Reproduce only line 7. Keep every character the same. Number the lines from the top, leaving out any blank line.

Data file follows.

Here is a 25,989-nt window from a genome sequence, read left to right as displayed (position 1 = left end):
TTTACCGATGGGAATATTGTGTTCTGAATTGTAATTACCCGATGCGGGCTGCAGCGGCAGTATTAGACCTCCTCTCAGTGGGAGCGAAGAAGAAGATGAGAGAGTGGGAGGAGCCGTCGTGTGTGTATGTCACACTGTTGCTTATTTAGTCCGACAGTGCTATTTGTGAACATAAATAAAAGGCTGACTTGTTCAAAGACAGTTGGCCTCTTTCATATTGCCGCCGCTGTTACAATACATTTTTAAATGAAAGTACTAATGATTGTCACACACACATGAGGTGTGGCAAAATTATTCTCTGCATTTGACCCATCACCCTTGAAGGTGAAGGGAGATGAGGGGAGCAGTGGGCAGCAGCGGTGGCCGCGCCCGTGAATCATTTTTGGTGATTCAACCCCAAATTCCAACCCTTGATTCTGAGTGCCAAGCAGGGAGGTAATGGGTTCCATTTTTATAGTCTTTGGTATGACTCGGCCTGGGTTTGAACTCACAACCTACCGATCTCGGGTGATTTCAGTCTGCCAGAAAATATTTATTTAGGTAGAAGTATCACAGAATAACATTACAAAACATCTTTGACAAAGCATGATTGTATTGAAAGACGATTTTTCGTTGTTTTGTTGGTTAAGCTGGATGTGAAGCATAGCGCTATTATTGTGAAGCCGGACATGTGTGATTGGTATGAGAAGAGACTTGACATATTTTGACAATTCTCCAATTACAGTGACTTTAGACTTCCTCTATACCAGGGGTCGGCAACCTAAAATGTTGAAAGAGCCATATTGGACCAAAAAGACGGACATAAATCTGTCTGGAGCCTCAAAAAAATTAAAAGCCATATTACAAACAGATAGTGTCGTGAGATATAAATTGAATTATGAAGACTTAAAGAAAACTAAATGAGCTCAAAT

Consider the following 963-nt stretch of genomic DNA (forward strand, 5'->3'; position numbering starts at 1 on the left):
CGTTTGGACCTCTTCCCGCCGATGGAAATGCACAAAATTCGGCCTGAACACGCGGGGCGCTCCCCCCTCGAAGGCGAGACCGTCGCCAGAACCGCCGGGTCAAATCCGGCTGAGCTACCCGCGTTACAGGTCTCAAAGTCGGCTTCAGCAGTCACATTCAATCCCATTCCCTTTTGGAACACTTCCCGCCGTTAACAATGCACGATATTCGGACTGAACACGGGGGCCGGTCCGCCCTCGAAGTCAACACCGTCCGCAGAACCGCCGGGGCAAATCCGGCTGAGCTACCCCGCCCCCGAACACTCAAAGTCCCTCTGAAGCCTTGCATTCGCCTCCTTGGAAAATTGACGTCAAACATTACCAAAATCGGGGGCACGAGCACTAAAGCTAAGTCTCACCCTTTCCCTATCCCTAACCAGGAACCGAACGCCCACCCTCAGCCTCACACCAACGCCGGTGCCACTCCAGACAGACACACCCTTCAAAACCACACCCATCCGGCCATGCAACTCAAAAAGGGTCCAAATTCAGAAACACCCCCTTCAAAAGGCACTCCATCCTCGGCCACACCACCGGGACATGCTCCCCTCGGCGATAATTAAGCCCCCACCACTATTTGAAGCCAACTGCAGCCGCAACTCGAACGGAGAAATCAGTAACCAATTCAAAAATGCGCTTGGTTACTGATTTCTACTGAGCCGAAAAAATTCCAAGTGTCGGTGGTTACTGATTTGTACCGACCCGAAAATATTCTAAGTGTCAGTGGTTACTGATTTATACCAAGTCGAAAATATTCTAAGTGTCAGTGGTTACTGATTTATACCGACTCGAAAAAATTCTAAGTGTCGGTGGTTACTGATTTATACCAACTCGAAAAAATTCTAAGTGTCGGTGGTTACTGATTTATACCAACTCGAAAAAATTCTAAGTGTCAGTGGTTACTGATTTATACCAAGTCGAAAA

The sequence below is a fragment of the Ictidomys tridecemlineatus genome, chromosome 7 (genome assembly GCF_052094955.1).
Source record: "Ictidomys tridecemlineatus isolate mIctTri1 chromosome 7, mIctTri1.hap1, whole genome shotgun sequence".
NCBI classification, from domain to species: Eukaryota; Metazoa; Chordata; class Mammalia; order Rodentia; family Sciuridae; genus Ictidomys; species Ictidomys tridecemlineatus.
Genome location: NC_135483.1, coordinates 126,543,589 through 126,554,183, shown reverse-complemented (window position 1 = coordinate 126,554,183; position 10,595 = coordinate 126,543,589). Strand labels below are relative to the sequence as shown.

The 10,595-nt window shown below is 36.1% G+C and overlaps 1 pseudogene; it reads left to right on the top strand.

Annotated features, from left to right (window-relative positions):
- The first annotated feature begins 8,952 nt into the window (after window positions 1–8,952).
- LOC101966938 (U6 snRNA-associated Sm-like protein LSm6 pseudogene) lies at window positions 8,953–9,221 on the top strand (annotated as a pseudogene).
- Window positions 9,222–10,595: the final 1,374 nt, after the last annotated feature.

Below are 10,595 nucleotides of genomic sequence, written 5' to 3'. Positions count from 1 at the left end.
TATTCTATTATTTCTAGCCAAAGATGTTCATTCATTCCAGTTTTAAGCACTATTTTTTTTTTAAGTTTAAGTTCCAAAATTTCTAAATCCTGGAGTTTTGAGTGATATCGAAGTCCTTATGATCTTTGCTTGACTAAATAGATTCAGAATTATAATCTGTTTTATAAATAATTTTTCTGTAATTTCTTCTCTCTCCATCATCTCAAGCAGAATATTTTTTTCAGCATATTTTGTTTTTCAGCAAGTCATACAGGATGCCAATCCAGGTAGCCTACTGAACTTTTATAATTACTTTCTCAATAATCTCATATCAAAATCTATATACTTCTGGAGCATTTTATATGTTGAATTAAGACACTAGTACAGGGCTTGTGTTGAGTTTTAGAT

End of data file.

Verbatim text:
NCBI classification, from domain to species: Eukaryota; Metazoa; Chordata; class Mammalia; order Rodentia; family Sciuridae; genus Ictidomys; species Ictidomys tridecemlineatus.